Did you know that pollinators contribute up to an estimated 8% of global food production, which translates to almost $200 billion in economic impact? But pollination provides benefits beyond just the economic. Many crops that are dependent upon pollinators are also high in micronutrients essential for human health. Researchers at the Natural Capital Project and the Global Landscapes Initiative collaborated on a study released today in the Proceedings of the Royal Society B which highlights the overlaps between pollinator-dependent micronutrient production and areas of human malnutrition.
Researchers in the Global Landscapes Initiative have proposed a set of key actions that they say could boost our ability to meet the food needs of billions more while reducing the negative environmental impacts of agriculture.
The study highlights “leverage points” in three key areas–increasing yields on existing farmland, using nutrients and water more efficiently, and using crops more efficiently. According to lead author Paul West, “By pointing out specifically what we can do and where, it gives funders and policy makers the information they need to target their activities for the greatest good.”
More information and a link to the paper can be found at the Institute on the Environment.
Announcement: Jonathan Foley to become executive director of the California Academy of Sciences
Jonathan Foley will be departing the University of Minnesota Institute on the Environment this summer to become executive director of the California Academy of Sciences in San Francisco.
Foley’s last day at the University of Minnesota will be August 15, 2014.
Under Foley’s leadership, the Institute on the Environment has become one of the pre-eminent environmental research institutions in the country and influenced global thinking around such topics as increasing food production while reducing environmental impacts, the economics of natural systems, planetary boundaries, pathways to increasing renewable energy and much more.
Foley has also led the charge to bring together faculty and researchers from across the University of Minnesota, engage hundreds of external partners, leverage tens of millions of dollars in funding support, and perhaps most importantly, inspire and engage the next generation of environmental leaders through an array of classes, workshops and social entrepreneurship experiences.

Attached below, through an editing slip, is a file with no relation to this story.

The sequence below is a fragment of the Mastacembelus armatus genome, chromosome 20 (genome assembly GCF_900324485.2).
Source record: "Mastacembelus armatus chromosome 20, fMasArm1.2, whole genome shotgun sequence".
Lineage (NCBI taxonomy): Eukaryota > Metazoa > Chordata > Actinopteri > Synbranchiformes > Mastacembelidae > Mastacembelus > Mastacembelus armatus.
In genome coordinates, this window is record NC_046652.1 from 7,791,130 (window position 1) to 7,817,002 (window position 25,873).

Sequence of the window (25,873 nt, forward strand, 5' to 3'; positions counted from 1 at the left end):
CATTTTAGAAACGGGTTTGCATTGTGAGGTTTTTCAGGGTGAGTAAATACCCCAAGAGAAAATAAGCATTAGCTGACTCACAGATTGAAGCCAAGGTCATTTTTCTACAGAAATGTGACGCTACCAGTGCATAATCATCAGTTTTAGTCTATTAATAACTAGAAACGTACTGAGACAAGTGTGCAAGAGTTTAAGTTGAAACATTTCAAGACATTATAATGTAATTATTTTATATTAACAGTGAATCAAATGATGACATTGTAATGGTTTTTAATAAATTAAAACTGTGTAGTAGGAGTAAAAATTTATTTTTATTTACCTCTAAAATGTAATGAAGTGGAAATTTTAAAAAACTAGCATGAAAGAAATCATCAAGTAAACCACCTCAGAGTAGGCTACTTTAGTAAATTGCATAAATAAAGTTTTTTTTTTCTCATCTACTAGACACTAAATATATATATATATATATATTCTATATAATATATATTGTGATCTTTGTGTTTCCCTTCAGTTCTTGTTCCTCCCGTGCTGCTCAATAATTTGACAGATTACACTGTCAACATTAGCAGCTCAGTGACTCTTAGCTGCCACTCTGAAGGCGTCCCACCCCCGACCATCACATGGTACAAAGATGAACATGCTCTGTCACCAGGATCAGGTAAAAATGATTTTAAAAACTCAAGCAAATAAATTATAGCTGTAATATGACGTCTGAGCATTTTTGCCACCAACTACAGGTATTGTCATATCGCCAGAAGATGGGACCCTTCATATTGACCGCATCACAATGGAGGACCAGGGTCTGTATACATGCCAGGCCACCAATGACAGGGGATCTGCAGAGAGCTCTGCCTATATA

“It has been an extraordinary privilege to serve as the director of the Institute on the Environment for the past six years and to work with this amazing community of students, staff and faculty drawn from across the University,” said Foley. “Helping to launch the Institute has been the highlight of my career, and I am very proud of what this community has already accomplished. I am looking forward to seeing what new, amazing things the Institute will do in the years ahead. One thing is certain: the University of Minnesota will continue be a global leader in finding solutions to our most pressing environmental problems, and inspiring the next generation of leadership to tackle them.”
University of Minnesota senior leadership thanks Foley for his years of service to the University and is committed to seeing the Institute’s impact and stature continue to grow in future years.
“Jon is a champion of the environment and he has made a significant impact on addressing our most serious global environmental challenges,” said Brian Herman, vice president for research at the University of Minnesota. “His cutting-edge work and research, along with his ability to forge new partnerships, grow and mentor talent in this field, and think outside of the box has helped establish a strong foundation from which the IonE and University can continue to build. Our goal to transform Minnesota’s research enterprise so that we can better address the world’s most pressing challenges requires work and engagement like that accomplished at IonE, and the University remains committed in its support of the Institute. We thankJon for his leadership and his many contributions to the environment.”
Bringing together leading academics and researchers with environmental visionaries across academic, nonprofit, government and business sectors, the Institute on the Environment has been — and will continue to be — at the forefront of discovering solutions and advancing knowledge in areas such as global food security, valuing natural capital, clean energy, social entrepreneurship, water resources and environmental communications.
The Institute on the Environment is well positioned to continue its upward trajectory as a premiere environmental research and engagement institute focused on solving our planet’s grand challenges. New initiatives being launched — such as the Energy Transition Lab and the Planetary Strategies Lab — will only help to bolster this position.
Further details on this leadership transition and the search for the Institute’s new director will be announced in the weeks ahead.
Uncomfortable fact: humans waste 1/2 of all vegetables, fruits, seafood, and 1/3 of all grains. These findings and more are highlighted in a new issue brief penned by GLI graduate student Alex Reich and director Jon Foley for the Food Policy Research Center. Along with the brief, there is an accompanying YouTube video produced by the team at MinuteEarth, which gives a sobering yet hopeful overview of the state of global food waste.
Issue brief: Food Loss and Waste in the US: The Science Behind the Supply Chain
YouTube video: Love Letter to Food
Jonathan Foley’s article, “A Five-Step Plan to Feed the World,” was released online in National Geographic this week, with print edition arriving in mailboxes and on newsstands soon.
The May issue of the magazine (pictured above) kicks off an eight-month series on food. Content from the magazine as well as online-exclusive extras will be aggregated at the new website NatGeoFood.com.